Interview with the Author: http://ew.com/books/2017/03/27/karuna-riazi-gauntlet-jumanji/

 

Advertisements

Watched by Marina Budhos

Standard
Watched by Marina Budhos

Watched-

This book is so incredibly timely that it feels like it could be real, granted its been timely since 911 and homeland security took to watching people more aggressively and openly.  But, New York police have been in the news about their methods regarding watching muslims and mosques, and this fiction book does a great job of getting inside a boy’s mind as he explores both being watched and being the watcher.  The book is 265 pages and is written on an AR level of fourth grade, but content wise I would not recommend it for anyone younger than high school.  The concepts and themes need to be put in perspective to appreciate the book.  And at the same time, being able to understand how terrorist recruit and how police aren’t always ethical, creates some gray area that require a certain level of maturity to make it resonate.  It isn’t a black and white story with good pitted against bad or legal verse illegal, the nuances in between are where the action takes place.

SYNOPSIS:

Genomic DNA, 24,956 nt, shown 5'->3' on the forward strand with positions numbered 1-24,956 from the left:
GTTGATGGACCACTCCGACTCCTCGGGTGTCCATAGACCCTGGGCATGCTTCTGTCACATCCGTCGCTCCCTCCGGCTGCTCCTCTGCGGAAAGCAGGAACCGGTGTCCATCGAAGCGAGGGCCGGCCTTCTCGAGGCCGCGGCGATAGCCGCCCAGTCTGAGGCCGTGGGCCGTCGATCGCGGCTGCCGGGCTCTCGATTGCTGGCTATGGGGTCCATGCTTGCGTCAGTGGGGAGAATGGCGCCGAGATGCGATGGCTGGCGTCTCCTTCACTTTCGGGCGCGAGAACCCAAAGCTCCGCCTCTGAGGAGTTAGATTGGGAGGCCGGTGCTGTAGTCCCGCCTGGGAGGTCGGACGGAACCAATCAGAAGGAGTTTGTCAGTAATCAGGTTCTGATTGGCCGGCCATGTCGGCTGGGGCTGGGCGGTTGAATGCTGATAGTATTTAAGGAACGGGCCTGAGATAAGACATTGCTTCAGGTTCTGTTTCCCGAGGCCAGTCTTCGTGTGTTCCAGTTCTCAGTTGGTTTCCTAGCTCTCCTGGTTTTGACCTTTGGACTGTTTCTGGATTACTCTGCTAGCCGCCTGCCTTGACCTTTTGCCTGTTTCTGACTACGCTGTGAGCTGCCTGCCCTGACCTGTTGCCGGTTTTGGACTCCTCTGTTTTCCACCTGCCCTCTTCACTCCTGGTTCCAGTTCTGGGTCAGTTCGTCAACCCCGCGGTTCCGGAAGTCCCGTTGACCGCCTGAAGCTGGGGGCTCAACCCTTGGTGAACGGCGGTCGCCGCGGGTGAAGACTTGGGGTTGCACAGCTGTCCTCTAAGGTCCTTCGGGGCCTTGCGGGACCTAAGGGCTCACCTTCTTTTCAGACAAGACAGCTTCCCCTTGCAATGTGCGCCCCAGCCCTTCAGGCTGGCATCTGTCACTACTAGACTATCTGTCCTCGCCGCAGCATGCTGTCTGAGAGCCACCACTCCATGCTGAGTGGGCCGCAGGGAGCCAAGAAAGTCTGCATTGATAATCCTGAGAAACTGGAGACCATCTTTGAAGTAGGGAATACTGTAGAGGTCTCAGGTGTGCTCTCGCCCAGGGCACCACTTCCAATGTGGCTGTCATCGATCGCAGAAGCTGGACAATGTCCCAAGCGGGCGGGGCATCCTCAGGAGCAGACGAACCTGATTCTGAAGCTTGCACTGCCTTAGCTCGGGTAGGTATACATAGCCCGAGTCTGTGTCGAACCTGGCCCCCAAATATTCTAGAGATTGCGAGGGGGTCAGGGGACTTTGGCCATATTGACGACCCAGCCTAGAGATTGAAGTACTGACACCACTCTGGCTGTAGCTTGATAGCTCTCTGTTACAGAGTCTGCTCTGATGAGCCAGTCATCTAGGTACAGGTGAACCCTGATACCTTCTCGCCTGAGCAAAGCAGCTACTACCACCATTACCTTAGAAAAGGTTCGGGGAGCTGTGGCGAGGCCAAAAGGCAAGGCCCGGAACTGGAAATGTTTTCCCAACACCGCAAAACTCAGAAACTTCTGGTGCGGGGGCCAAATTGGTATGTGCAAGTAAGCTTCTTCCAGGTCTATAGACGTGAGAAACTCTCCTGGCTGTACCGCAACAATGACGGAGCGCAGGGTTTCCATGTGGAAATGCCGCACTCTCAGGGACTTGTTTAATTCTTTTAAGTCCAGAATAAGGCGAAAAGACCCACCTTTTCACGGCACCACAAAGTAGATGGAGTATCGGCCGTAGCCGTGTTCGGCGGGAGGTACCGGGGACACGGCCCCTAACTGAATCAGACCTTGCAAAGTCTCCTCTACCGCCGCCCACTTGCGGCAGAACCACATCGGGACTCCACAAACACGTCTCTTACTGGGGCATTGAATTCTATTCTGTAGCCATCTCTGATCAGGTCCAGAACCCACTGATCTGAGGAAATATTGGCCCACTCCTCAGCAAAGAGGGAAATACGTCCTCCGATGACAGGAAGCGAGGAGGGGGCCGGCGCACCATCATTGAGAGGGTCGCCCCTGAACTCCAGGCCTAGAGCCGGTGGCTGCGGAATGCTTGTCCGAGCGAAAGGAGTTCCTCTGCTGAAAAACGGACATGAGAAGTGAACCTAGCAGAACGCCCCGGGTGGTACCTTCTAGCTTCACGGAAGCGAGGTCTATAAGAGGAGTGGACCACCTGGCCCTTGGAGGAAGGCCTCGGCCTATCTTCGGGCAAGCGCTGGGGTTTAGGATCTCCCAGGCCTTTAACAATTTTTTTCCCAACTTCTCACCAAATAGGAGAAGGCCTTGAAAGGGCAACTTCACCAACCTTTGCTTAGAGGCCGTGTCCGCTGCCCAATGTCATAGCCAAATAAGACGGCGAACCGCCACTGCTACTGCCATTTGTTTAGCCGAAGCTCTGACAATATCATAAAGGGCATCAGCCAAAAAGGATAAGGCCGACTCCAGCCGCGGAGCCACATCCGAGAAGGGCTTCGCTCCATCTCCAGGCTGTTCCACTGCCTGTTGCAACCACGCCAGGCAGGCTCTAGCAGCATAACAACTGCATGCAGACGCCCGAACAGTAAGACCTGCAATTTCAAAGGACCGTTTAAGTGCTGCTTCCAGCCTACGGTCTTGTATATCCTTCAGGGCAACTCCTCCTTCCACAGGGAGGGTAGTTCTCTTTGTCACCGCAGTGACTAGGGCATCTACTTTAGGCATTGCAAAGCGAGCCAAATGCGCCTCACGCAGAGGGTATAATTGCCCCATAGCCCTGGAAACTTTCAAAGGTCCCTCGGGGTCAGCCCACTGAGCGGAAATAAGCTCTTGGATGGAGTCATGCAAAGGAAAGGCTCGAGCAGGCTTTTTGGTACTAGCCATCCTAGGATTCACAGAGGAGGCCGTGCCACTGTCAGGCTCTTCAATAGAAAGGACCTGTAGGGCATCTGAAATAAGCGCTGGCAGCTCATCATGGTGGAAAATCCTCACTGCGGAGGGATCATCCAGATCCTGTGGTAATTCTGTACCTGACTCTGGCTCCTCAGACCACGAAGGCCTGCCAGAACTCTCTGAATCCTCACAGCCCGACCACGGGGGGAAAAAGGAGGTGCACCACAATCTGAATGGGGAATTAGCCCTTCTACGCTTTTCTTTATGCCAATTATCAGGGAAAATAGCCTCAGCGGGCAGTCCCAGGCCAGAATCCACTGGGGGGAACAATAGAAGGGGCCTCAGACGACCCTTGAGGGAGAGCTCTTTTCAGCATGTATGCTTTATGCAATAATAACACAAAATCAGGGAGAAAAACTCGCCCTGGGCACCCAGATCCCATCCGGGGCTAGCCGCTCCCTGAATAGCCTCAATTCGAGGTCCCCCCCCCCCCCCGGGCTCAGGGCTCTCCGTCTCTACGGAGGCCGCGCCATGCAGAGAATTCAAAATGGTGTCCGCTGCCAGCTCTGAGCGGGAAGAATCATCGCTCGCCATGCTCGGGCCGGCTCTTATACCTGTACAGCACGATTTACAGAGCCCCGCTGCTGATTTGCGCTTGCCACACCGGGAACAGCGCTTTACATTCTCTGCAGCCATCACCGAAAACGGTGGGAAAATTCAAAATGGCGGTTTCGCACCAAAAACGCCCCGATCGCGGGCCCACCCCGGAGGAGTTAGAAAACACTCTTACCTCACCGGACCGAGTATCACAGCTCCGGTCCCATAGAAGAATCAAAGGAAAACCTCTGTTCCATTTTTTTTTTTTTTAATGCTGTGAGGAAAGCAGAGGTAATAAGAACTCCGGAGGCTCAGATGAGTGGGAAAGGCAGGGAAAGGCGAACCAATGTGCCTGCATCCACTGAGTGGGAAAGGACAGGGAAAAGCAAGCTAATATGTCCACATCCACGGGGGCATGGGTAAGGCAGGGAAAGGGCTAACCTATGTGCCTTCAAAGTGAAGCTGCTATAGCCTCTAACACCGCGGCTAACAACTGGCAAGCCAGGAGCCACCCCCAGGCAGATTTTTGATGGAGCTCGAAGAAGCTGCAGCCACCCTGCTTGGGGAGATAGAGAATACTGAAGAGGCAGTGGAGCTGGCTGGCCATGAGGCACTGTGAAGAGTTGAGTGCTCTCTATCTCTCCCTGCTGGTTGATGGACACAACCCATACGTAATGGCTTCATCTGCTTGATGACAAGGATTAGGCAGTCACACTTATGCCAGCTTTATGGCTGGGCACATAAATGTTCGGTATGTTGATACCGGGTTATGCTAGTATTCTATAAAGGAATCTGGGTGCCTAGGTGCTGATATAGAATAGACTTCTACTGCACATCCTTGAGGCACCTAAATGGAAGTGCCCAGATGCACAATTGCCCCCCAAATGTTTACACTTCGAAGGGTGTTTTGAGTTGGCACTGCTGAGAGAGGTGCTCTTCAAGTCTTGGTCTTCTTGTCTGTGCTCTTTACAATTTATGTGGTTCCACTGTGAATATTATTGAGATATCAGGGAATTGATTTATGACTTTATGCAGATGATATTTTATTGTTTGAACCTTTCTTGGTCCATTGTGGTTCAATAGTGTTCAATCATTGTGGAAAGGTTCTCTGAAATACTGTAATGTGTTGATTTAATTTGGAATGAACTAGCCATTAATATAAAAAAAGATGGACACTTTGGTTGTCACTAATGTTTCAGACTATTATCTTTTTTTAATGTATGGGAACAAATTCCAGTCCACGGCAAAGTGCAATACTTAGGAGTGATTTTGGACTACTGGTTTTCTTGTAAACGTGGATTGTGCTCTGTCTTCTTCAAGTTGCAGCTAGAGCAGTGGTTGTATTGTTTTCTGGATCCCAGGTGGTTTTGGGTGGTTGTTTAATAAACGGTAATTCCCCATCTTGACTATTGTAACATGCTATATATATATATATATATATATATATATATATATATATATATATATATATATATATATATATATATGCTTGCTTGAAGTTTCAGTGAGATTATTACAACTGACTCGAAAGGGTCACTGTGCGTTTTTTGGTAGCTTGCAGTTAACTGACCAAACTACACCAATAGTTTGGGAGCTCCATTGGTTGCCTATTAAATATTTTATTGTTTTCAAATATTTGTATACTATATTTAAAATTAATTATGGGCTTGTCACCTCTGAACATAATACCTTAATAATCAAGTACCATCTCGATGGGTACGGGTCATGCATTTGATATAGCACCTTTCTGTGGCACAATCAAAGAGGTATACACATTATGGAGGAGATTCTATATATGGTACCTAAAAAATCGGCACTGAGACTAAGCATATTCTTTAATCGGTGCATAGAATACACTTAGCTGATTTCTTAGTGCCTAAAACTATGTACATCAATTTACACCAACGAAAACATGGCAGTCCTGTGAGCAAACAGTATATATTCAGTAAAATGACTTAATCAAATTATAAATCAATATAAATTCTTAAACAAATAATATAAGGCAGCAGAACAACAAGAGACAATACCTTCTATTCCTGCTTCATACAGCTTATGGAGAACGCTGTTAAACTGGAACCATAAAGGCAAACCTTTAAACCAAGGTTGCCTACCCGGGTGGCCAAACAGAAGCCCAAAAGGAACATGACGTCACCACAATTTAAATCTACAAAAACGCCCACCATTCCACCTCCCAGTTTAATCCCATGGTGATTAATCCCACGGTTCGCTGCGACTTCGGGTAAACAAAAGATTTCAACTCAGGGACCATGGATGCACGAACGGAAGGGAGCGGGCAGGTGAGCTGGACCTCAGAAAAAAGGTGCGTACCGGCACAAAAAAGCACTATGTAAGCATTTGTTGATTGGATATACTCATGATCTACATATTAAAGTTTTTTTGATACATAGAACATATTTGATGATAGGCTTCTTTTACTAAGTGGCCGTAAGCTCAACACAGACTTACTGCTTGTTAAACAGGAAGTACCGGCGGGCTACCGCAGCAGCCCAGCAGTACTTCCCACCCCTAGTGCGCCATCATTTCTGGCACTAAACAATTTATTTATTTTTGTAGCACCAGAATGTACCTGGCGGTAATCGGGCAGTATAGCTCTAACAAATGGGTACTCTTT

Immigrant. Muslim. Teenager. Screw-up. Lots of labels for high school senior Naeem Rahman.  Born in Bangladesh, he moves to Queens in New York, after his mother dies and his father has remarried in America and sends for him.  While there is a gap in his relationship with his father, the story doesn’t focus on issues at home.  He has a very strong relationship with his step mom, and his younger brother, making him very likable and endearing.  He has problems elsewhere, however, that stress his family and get him in to trouble.  His grades are poor and he learns he will not be able to graduate, which further distances Naeem from his small shop owning father.  And his friends have dwindled to a single friend, Ibrahim,  that enjoys weaving tales mixed with truth and fantasy and dreams, that gives Naeem a taste for living on the edge and running fluidly around the city.  When an adventure with Ibrahim goes bad, and Naeem gets stuck holding stolen goods, it is a deal with some cops that comprises the bulk of the story, and forces Naeem to decide if he can go from being watched, to being a watcher, an informant for the police.